Bobby left us to mull over life and LI wines and we started to create our menu battle plan.

 

We had decided to order the beef and stilton pie, small terrine board and lamb/feta burger however we asked Bobby if we could just start with the terrine board and mosey on from there depending on our hunger level. "Oh if it was just up to me, you could do anything you wanted but the kitchen..." Bobby then proceeded to tell us how tickets work in a kitchen, how the kitchen would crumble into chaos, and the Four Horsemen of the Apocalypse would come galloping through the dining room if we even thought about not placing our order all at once. Got it.

 

Bobby assured us that he wouldn't dream of rushing us out, the table was ours until we finished the last morsels on our plates and all our items would not come out at the same time.

 

He then launched into the specials - (delivered while crouched at eye-height, of course) - which took approximately 7 minutes for 4 specials. He asked if we had any questions to which we reflexively responded NO!

 

First came the beef and stilton pie, probably the best bite of the evening. A lovely little morsel - when you got just the right combo of beef/stilton and crust, it was outstanding.

 

Next up the terrine board. Not so successful. First problem was that 3 of the terrines tasted exactly the same: you could've blind folded me and I would not be able to tell the difference between the rabbit, pork and pheasant. They all just tasted like waxy, fatty meat. I mean we ate every bit of the waxy, fatty meat but still. The liverwurst and headcheese were the only meats on the board that actually tasted of something more than generic meat. The bread was grilled with a very assertive olive oil that further interfered with the terrine. And finally, my issue with most terrine boards is that they don't ever give you enough bread or pickles.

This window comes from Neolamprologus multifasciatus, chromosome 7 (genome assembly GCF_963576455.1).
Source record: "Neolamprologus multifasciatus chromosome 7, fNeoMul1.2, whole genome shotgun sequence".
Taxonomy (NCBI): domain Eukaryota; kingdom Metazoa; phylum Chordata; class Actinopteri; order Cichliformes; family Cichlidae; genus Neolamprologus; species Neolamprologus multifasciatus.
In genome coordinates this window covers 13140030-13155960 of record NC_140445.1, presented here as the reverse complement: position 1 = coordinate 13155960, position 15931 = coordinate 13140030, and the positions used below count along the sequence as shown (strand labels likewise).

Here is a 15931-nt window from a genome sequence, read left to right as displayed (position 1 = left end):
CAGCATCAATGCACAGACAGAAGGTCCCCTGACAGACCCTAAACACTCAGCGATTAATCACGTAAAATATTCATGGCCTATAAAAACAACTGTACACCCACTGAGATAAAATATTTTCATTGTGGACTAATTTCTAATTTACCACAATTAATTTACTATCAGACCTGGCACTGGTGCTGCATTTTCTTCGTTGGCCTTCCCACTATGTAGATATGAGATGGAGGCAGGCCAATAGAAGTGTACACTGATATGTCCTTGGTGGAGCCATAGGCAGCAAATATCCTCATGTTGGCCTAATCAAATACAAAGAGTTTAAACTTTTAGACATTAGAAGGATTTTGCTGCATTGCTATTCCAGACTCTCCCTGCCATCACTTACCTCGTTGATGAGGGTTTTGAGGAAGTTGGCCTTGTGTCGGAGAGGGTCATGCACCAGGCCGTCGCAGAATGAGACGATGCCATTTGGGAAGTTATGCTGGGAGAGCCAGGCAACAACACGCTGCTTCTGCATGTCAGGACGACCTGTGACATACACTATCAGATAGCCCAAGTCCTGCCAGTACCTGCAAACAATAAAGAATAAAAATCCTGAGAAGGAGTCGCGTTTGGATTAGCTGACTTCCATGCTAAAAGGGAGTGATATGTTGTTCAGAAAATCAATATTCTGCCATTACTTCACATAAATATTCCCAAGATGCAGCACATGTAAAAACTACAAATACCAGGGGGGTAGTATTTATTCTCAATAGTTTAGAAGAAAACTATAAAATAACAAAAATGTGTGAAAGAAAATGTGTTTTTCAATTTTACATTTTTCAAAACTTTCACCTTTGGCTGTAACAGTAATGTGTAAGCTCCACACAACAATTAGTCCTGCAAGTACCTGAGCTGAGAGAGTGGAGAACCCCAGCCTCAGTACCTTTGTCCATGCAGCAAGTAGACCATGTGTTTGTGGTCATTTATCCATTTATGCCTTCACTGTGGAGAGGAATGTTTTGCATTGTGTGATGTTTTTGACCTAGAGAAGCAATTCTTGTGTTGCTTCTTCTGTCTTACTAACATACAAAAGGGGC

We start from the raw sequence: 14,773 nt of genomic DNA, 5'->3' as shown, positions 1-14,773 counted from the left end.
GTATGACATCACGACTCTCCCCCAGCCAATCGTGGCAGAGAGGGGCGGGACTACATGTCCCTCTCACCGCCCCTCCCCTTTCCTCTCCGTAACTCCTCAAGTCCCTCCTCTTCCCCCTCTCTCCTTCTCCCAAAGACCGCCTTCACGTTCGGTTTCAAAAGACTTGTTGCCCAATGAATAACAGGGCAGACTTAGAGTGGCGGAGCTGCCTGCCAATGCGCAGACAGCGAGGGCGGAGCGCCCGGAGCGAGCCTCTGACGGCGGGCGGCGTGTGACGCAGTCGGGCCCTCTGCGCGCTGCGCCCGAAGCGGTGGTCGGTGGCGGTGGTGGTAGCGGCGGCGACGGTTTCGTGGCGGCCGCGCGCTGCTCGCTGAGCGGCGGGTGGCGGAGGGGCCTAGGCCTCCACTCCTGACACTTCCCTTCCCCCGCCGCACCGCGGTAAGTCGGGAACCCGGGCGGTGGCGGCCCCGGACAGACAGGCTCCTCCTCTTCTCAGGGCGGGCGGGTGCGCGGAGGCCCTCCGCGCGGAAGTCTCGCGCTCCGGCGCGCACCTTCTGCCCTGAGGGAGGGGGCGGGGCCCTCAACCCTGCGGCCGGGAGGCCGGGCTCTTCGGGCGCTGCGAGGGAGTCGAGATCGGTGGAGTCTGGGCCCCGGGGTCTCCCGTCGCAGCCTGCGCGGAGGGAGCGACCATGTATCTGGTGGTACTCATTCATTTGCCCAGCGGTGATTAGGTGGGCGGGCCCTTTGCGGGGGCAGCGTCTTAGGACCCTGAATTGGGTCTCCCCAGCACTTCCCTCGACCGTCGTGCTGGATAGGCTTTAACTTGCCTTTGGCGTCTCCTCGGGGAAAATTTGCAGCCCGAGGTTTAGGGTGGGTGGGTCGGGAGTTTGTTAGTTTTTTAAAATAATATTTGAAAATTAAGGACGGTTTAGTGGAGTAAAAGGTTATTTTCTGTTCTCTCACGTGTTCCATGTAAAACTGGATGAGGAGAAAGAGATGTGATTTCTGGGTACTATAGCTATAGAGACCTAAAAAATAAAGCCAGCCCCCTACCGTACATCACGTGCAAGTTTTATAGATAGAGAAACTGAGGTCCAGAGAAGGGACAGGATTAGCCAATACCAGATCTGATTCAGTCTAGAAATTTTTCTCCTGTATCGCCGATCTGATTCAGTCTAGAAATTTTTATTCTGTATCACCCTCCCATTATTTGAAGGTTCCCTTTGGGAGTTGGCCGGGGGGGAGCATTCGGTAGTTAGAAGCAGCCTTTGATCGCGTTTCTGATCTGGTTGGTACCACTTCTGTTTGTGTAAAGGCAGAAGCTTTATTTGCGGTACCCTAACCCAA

Next was the lamb burger which we shared, a good decision I think. I wanted to love this but it was over the top salty and I'm a big salt person. I'm hoping that someone in the kitchen that night just had a heavy hand with the salt. The thrice cooked fries (I mean chips) were magnificent. I could sit in the hotel lobby with a pint and those fries any night of the week.

 

So by this time, the restaurant was insanely busy and Bobby went from our BFF to our frenemy. Well not exactly frenemy but let's just say that after we decided no on dessert, Bobby hastily gave us our check without a single backward glance.

 

We had a couple drinks in the lobby, which was also quite the scene. Sadly, the John Dory doesn't seem to be getting any of the residual cool - at 11pm it was just about dead.

 

*I'm sure he told us his name but we immediately forgot it and just called him Bobby.

** At least in the beginning.

*** We later heard his monologue again at the next table.

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Next was the lamb burger which we shared, a good decision I think. I wanted to love this but it was over the top salty and I'm a big salt person. I'm hoping that someone in the kitchen that night just had a heavy hand with the salt.

 

This dish is always extremely salty, as are most of the dishes there.

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That was a great report, Abby.

 

Next was the lamb burger which we shared, a good decision I think. I wanted to love this but it was over the top salty and I'm a big salt person. I'm hoping that someone in the kitchen that night just had a heavy hand with the salt.